“VicForests has yet to attain FSC certification, primarily because these stakeholders have maintained multiple overlapping legal challenges against VicForests safe in the knowledge that the FSC cannot certify an entity while it is constantly defending itself against allegations of malpractice, irrespective of their merit,” he said.

Also, since 2014, following the recommendations of the Victorian government’s Leadbeater’s Possum Advisory Group, Mr Poynter said VicForests had greatly raised efforts to identify the presence of threatened species before timber harvesting, and to then exclude harvesting from places where they were found.

“The relative abundance of these ostensibly threatened species has led to substantial areas of new reserves being created, which has reduced the already limited portion of suitable forest to which VicForests has access,” he said.

Along with the effect of recent bushfires, this had decreased the annual timber harvest to low levels not seen since World War 2.

Mr Poynter emphasised most of Victoria’s public forests and their wildlife were already in reserves. VicForests only has access to six per cent of Victoria’s 7.1 million hectares of public native forest.

“It is fanciful to claim that VicForests’ operations have any significant impact on the whole of any local environmental value,” he said.

This could only be considered a ‘serious or irreversible threat’ to any environmental value if such background context was ignored, he added.

“This is arguably what the Federal Court’s 400-page ruling is based on, given its unhealthy over-reliance on ANU scientific papers which have typically ignored or grossly overstated the scale and proportional extent of timber production,” he said.

Mr Poynter said there were strong grounds to appeal against how the Federal Court had re-interpreted VicForests’ adherence to the code of practice in a manner that was so out-of-step with the past.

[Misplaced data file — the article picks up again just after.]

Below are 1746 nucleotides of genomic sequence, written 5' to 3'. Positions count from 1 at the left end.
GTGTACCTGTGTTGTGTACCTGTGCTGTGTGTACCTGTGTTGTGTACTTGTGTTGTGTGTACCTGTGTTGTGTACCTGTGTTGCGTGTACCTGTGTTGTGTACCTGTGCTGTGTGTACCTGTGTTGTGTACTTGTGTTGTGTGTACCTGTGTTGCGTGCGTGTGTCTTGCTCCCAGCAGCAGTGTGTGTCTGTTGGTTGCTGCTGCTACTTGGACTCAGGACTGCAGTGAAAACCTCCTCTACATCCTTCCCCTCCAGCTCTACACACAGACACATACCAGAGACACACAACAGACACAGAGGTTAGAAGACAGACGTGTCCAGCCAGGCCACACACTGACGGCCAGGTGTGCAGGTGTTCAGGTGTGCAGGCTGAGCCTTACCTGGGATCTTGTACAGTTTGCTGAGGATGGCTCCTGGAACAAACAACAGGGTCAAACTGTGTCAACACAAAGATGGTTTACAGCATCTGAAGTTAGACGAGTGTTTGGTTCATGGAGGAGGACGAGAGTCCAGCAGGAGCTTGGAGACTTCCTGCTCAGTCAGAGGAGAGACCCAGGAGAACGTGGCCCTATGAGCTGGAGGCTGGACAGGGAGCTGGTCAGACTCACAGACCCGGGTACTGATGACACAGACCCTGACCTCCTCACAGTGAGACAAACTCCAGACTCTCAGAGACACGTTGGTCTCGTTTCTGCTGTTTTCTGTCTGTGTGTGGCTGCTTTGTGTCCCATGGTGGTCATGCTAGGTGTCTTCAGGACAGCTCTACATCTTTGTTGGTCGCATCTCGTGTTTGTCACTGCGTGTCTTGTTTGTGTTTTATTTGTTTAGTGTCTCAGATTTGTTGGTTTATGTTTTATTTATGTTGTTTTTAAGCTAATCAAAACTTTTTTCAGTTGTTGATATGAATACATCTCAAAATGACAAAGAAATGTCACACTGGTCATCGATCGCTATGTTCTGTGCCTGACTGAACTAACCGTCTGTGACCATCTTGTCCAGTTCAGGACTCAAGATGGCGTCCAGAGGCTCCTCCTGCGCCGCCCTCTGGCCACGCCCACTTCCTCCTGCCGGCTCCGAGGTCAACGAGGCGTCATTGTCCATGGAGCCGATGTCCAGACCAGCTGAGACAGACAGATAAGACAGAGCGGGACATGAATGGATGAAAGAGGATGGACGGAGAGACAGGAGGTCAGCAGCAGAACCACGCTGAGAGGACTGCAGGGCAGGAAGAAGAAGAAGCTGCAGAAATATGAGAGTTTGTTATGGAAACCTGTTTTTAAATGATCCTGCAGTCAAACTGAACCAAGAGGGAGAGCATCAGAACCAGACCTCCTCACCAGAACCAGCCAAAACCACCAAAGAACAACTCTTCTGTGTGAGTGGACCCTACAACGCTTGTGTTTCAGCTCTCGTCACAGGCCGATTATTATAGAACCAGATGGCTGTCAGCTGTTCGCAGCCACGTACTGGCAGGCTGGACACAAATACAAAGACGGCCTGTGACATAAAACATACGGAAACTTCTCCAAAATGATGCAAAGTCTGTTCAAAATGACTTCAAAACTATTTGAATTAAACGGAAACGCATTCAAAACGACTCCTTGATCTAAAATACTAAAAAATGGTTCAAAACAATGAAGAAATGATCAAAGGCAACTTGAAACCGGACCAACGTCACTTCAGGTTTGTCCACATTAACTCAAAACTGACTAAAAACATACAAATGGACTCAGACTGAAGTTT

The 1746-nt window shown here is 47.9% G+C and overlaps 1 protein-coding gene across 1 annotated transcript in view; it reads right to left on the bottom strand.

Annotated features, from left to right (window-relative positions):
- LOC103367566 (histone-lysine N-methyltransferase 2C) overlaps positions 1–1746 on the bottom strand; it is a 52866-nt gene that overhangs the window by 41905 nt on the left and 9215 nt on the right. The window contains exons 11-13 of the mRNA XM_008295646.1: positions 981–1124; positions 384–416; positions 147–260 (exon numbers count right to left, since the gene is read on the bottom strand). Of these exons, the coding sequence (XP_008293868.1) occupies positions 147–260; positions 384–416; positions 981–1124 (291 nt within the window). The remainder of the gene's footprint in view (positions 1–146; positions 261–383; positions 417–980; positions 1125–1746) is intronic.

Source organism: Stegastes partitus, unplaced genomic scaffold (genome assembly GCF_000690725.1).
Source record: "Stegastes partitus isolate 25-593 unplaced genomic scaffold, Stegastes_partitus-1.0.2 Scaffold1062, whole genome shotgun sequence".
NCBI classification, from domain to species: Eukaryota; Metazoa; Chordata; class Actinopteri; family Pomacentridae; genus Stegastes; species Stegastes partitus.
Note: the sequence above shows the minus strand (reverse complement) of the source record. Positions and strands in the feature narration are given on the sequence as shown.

For now, Bunnings maintained it would still stock native hardwood timber from interstate.

“This demonstrates a lack of understanding, because unless this ruling is overturned, there will be no interstate timber industry left,” he said.

Bunnings would have to source all their hardwood products from developing countries where environmental protection was less stringent.

“Merbau is one of Bunnings’ biggest sellers, but is classified by the International Union for the Conservation of Nature as ‘facing a high risk of extinction in the wild’, with an additional note that ‘the species has been exploited so intensively for timber that few sizeable natural stands remain’,” Mr Poynter said.

In contrast, Mountain Ash still occupied 97 per cent of its pre-European range.

As a species, it was rated by the IUCN as “of least concern”, defined as “widespread and abundant”.

Mr Poynter said Bunnings’ Victorian timber ban appeared to be little more than a attempt to re-position its brand as friendly to its ‘environmentally-aware’ customers.

“It is hard not to view this as an exercise in shallow virtue-signalling with potentially dire repercussions for an Australian regional industry, but with precious little, if any, real conservation benefit.

“Is this what Bunnings’ customers really want?” he said.